7. The atmosphere here means the environment for atomic bonding. 

:

One of the pioneers who helped in the production of X-ray emission spectroscopy was Karl Manne Georg Siegbahn from Uppsala, Sweden (1924 Nobel Prize). He painstakingly developed numerous diamond-ruled glass diffraction gratings for his spectrometers (also called X-ray fluorescence spectroscopy). He measured high precision X-ray wavelengths of several elements, using high-energy electrons as a source of excitation. 

With synchrotrons, intense and wavelength-tunable X-rays are now usually produced. In a material, relative to the incoming beam, the X-rays can suffer a loss of energy. This energy loss of the re-emerging beam reflects the atomic system’s internal excitation, an analogous X-ray to the well-known Raman spectroscopy typically used in the optical field. 

Highly accelerated electrons are bombarded with a piece of metal wire called an anticathode. The metal piece becomes a source of radiation from X-ray. With a crystal spectrometer, this radiation can be analyzed. 

The spectrum of emissions is composed of two parts: 

(a) Continuous spectrum 

(b) Line spectrum 

It consists of a line spectrum with a continuum of history. X-ray fluorescence generates X-radiation that only has a line spectrum without a continuous spectrum background. 

(a). Continuous spectrum: 

1. The continuous spectrum depends little on the metal used for the anticathode; with the increase of the metal’s Z, the curve’s height increases, but the curve’s form is independent of z. νmax is entirely independent of the anticathode metal used. 

I (v) = constant Z (vmax– v)

2. The curve depends heavily on the voltage V used for electron acceleration. 

3. With the voltage V, the maximum frequency increases proportionally. 

eV = hvmax 

4. Since the continuous spectrum is highly dependent on the velocity of the incident electron, it can be concluded that these electrons emit the corresponding X radiation. 

Classical Explanation: 

1. They are subjected to intense electrostatic forces arising primarily from the nuclei of the constituent atoms as electrons traveling at high velocities enter the anticathode. 

2. The electron is enormously accelerated, and the electrostatic charges emit electromagnetic waves, according to classical radiation theory, and the higher the acceleration, the higher the frequency. 

3. It is the sudden slowing down of the electrons responsible for the continuous spectrum when they penetrate the anticathode; this can be defined as deacceleration radiation, but the German term Bremsstrahlung is also used. 

The characteristics: 

1. The spectrum of the line primarily depends on the material from which the X-rays come, either the X-ray tube anticathode or the absorbing material used in a fluorescence experiment. 

2. The spectral lines’ frequencies are independent of the electron-accelerating voltage and the incident radiation frequency. It only depends on the chemical components of which the substance is composed. 

3. The frequencies are properties of the chemical elements’ atoms.

Several Applications :

In science and technology fields, including archaeology, astronomy, engineering, and health, X-ray spectroscopy is used today. 

– By studying them with X-ray spectroscopy, anthropologists and archaeologists can reveal secret knowledge about the ancient artifacts and remains they discover. For example, to determine the sources of obsidian arrowheads produced by prehistoric people in the North American Southwest, Lee Sharpe, associate professor of chemistry at Grinnell College in Iowa, and his colleagues used a tool called X-ray fluorescence (XRF) spectroscopy.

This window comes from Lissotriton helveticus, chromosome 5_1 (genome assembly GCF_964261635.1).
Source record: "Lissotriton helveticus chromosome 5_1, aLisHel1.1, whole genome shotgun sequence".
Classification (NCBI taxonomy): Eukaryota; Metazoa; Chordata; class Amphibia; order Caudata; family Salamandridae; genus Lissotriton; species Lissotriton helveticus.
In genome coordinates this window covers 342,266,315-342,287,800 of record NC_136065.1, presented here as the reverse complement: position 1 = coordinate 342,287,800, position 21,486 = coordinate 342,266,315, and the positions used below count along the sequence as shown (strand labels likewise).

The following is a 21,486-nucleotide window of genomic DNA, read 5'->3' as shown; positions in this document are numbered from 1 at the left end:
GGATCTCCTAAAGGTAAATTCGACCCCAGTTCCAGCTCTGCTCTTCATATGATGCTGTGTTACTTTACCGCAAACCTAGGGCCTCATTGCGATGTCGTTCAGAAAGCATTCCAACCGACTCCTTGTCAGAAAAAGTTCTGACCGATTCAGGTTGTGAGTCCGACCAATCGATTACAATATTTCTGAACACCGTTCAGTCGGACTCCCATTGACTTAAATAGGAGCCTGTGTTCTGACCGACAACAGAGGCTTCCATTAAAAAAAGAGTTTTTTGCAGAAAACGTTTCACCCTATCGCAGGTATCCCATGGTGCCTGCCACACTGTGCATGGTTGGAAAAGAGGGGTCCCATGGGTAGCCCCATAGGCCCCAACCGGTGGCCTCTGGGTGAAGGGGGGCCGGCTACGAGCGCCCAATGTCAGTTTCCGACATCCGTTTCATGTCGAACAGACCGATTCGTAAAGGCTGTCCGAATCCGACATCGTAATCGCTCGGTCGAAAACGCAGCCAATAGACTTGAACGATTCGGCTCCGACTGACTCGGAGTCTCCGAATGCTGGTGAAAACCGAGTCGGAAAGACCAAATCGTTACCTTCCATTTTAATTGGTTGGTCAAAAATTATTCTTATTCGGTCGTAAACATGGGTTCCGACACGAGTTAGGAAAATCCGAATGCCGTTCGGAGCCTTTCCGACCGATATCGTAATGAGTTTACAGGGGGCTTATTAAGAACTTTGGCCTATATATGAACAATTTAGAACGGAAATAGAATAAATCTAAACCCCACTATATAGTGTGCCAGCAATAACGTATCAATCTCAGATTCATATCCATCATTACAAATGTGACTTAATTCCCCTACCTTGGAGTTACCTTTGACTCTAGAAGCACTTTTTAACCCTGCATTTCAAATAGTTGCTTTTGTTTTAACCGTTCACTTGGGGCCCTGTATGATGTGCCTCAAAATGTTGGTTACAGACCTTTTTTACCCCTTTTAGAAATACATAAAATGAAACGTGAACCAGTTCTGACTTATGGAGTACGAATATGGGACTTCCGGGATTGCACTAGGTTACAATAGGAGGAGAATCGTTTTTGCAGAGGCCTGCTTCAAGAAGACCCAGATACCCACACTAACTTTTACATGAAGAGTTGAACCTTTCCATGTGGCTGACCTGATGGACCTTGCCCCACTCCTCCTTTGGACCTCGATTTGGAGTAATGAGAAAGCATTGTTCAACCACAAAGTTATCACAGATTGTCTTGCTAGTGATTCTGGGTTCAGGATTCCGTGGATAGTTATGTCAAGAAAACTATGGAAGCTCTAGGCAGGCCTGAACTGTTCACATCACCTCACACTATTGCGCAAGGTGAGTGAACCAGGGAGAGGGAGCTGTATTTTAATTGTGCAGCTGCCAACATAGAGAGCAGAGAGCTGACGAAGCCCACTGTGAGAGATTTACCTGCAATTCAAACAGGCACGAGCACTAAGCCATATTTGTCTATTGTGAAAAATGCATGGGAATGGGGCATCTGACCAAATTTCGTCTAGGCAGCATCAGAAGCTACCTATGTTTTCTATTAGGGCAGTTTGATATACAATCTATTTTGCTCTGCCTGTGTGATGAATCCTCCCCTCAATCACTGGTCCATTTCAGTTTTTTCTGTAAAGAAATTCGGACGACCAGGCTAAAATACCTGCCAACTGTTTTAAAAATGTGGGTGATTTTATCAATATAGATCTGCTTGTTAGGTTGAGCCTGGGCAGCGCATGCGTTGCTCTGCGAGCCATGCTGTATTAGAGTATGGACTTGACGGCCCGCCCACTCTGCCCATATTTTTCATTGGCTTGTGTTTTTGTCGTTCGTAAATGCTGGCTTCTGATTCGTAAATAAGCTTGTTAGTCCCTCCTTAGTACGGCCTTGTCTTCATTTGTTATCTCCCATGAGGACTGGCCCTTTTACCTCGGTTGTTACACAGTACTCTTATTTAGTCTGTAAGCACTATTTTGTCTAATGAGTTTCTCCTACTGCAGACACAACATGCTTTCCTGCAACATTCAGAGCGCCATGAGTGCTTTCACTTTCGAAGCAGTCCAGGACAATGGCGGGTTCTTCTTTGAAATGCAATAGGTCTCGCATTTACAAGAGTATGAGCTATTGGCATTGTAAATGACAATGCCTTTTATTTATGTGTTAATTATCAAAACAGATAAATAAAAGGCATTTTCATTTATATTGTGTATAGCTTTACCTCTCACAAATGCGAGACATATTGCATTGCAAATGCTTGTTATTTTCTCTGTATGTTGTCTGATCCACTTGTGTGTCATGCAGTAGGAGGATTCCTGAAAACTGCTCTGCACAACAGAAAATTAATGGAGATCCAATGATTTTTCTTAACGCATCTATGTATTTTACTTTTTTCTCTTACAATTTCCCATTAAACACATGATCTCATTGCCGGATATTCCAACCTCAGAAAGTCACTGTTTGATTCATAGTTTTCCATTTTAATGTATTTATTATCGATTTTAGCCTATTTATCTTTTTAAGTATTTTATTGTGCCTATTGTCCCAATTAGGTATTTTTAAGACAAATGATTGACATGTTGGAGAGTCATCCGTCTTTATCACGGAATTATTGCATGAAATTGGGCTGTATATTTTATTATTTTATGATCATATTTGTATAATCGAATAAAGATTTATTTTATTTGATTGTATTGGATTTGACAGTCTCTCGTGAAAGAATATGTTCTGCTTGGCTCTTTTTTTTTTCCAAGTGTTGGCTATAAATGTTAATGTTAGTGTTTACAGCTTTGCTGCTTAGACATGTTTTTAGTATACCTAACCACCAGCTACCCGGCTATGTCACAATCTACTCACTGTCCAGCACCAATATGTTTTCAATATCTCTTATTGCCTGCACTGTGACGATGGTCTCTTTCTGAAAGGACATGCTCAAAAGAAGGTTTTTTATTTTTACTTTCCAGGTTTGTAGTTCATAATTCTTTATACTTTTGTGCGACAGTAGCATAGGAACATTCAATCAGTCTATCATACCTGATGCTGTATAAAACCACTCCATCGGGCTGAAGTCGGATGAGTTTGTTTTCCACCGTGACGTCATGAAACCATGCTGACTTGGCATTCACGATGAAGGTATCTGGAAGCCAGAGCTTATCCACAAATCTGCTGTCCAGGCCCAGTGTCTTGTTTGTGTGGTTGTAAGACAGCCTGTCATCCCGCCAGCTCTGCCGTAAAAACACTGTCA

– X-ray spectroscopy also allows astrophysicists to learn more about how space phenomena function. 

– Researchers at Washington University, for instance, are preparing to observe X-rays that come from interstellar phenomena, such as black holes, for the future prospectus. 

– The team, led by an experimental and theoretical astrophysicist, Henric Krawczynski, is preparing to launch a form of X-ray spectrometer called an X-ray polarimeter. 

– The instrument will be suspended in the Earth’s atmosphere by a long-term, helium-filled balloon beginning in December 2018. 

– Yury Gogotsi, a chemist and materials engineer at Drexel University in Pennsylvania, uses materials analyzed by X-ray spectroscopy to create spray-on antennas and water desalination membranes. 

– The invisible spray-on antennas are only a few hundred nanometers thick but can relay radio waves and steer them. 

A technique called X-ray absorption spectroscopy (XAS) ensures that the fragile material composition is right and helps assess the conductivity. To study the surface chemistry of complex membranes that desalinate water by filtering out particular ions, such as sodium, Gogotsi, and his colleagues also use X-ray spectroscopy. 

– X-ray spectroscopy can also be used in various medical research and practice areas, such as modern CT scanning machines. 

– According to Phuong-Anh T. Duong, Director of CT at Emory University Department of Radiology and Imaging Science, Phuong-Anh T. Duong, Director of CT at Emory University Department of Radiology and Imaging Science, Collecting X-ray absorption spectra during CT scans (via photon counting or spectral CT scanner) may provide more accurate information and contrast on what is going on inside the body, with lower radiation exposures from the X-rays and fewer or no need to use contrast materials (dyes)

X-rays advantages

a. Cheapest

b. most convenient and commonly used tool.  

c. X-rays are not absorbed by air, so the specimen does not have to be in an evacuated chamber. 

Disadvantages of X-rays: 

With lighter elements, they do not interact very strongly.